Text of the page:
Thursday had looked like being the driest (but coldest) day of the week weather-wise, hence the reason I'd booked our National Trust excursion for then but, after I'd done my Wii Fit workout and Jon had joined me for breakfast, the skies turned as dark as night and torrential rain was bouncing off the paving stones. Despite this we wrapped up, packed sandwiches and set off down the M6 to Baddesley Clinton, the moated manor house that had remained home to the same family, The Ferrers, for over 500 years.
Friday, 20 November 2020
The Distancing Diaries - 19th & 20th November, 2020
As luck would have it we'd left the rain back in Walsall and Baddesley Clinton remained dry throughout our visit.
You might remember our last visit back in July HERE. Back then the garden had been under the sole care of Lucy, the head gardener, due to lockdown. Now back at its full compliment of four staff, the grounds were immaculate, swept clean of leaves and with plenty of colour still in the borders.
It was the coldest day of the season so far and we were well wrapped up. Lord Jon wore his Diesel waxed jacket and super cosy fleece lined boots along with a burnt orange wool bobble hat, all charity shop finds.
I did wonder if I was foolish not to have worn my wellies but the ground was surprisingly mud-free so my mum's fleece-lined original Biba boots were just fine.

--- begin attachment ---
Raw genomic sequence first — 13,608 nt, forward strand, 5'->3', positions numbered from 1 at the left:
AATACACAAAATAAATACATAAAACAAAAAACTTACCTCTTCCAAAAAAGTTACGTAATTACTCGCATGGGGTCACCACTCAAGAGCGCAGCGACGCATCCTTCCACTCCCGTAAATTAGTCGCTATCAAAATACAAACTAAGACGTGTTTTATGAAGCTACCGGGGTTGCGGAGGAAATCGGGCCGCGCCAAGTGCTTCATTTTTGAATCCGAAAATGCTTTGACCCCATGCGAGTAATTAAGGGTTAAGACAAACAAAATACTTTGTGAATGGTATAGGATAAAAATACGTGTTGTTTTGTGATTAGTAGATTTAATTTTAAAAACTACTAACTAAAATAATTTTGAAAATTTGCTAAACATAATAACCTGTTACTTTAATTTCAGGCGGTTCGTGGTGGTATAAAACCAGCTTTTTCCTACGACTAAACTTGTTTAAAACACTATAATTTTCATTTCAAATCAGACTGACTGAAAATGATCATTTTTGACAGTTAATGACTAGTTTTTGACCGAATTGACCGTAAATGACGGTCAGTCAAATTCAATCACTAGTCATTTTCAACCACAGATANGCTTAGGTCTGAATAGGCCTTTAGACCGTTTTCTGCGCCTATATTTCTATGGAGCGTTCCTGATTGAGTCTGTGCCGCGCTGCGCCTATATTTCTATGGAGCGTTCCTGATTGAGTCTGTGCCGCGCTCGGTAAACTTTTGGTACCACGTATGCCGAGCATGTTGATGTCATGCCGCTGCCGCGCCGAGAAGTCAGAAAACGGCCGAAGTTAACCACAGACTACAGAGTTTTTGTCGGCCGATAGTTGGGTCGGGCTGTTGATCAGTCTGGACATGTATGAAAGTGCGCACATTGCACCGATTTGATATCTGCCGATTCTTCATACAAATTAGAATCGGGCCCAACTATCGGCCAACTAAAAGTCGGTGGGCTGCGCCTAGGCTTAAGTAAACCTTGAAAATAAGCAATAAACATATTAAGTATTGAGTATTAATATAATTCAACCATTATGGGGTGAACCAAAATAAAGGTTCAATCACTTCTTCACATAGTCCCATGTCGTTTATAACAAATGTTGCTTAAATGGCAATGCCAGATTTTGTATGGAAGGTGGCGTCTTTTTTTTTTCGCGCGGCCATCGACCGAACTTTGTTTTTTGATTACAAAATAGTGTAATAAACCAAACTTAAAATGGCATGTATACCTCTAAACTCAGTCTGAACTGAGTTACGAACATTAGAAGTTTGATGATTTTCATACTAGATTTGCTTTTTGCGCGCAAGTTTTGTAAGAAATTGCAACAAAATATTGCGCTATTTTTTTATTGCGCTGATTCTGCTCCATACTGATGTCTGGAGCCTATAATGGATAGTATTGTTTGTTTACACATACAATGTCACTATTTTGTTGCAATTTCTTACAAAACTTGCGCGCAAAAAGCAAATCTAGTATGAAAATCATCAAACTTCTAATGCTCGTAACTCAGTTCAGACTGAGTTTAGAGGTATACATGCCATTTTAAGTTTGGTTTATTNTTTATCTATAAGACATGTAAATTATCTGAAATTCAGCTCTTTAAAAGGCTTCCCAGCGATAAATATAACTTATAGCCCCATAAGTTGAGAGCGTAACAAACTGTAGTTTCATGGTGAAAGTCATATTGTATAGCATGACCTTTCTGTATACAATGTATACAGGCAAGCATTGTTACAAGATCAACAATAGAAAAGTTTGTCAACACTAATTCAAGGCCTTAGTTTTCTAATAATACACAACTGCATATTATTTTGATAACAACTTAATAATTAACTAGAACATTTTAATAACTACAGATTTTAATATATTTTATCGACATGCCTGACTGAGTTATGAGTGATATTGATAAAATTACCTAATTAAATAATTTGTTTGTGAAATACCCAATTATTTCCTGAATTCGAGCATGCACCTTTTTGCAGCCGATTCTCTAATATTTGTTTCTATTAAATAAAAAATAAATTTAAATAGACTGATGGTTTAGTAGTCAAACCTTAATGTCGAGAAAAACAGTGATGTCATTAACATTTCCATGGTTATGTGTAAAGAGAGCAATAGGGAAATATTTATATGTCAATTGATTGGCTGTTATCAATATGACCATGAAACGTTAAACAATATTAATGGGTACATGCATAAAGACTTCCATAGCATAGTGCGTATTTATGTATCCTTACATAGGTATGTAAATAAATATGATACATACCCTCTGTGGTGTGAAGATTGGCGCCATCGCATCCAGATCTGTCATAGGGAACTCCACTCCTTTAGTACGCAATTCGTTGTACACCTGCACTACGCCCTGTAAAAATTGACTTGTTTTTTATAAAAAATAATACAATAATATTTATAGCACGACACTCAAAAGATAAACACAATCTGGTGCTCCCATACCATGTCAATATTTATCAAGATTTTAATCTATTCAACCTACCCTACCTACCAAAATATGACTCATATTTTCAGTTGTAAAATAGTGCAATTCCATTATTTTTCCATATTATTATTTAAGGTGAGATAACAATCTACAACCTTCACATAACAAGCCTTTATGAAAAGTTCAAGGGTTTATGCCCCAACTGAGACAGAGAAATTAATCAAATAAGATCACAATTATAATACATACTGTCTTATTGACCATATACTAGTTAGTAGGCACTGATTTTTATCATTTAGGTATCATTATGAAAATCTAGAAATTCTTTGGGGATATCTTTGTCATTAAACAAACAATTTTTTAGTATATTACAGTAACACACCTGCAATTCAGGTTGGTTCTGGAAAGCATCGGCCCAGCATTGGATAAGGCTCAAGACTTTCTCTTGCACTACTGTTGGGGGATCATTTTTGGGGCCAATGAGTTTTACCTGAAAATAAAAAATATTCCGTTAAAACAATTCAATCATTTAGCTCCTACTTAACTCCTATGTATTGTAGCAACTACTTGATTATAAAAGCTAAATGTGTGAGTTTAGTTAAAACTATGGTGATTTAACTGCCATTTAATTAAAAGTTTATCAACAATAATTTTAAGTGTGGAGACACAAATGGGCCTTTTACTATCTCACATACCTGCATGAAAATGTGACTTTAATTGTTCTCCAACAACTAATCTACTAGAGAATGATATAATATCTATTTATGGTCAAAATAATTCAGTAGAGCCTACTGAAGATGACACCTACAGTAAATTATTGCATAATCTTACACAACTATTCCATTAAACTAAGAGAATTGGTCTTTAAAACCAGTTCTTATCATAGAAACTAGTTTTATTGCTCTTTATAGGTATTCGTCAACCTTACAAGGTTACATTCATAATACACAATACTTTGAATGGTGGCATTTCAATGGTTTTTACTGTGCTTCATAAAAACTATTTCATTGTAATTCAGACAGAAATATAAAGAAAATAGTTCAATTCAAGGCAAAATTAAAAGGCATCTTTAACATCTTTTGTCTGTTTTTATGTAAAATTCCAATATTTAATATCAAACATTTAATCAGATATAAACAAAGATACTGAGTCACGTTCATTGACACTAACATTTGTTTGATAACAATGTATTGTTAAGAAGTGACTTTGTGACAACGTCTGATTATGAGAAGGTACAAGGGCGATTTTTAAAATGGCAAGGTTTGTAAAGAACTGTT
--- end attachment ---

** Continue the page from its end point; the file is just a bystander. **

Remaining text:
This time we remembered to bring some stale bread with us and Jon revered to childhood by feeding the ducks and geese, something he hadn't done since he was about 8!
The car park was rammed but, as usual, everyone followed the social distancing guidelines and keep at least two metres away. Nobody ever tries to overtake or push past and people are always happy to stand and wait if you want to take photos. The National Trust attracts the nicest folk.
Even on a cold and grey November day Baddesley Clinton is beautiful. We felt alive and invigorated after our bracing woodland walk, eating our picnic in the van and then heading back to Walsall. It was odd driving through the town of Shirley on the way home with almost all the shops closed and the normally bustling streets deserted. It's easy to forget there's a lockdown when we spend almost all of our days at home.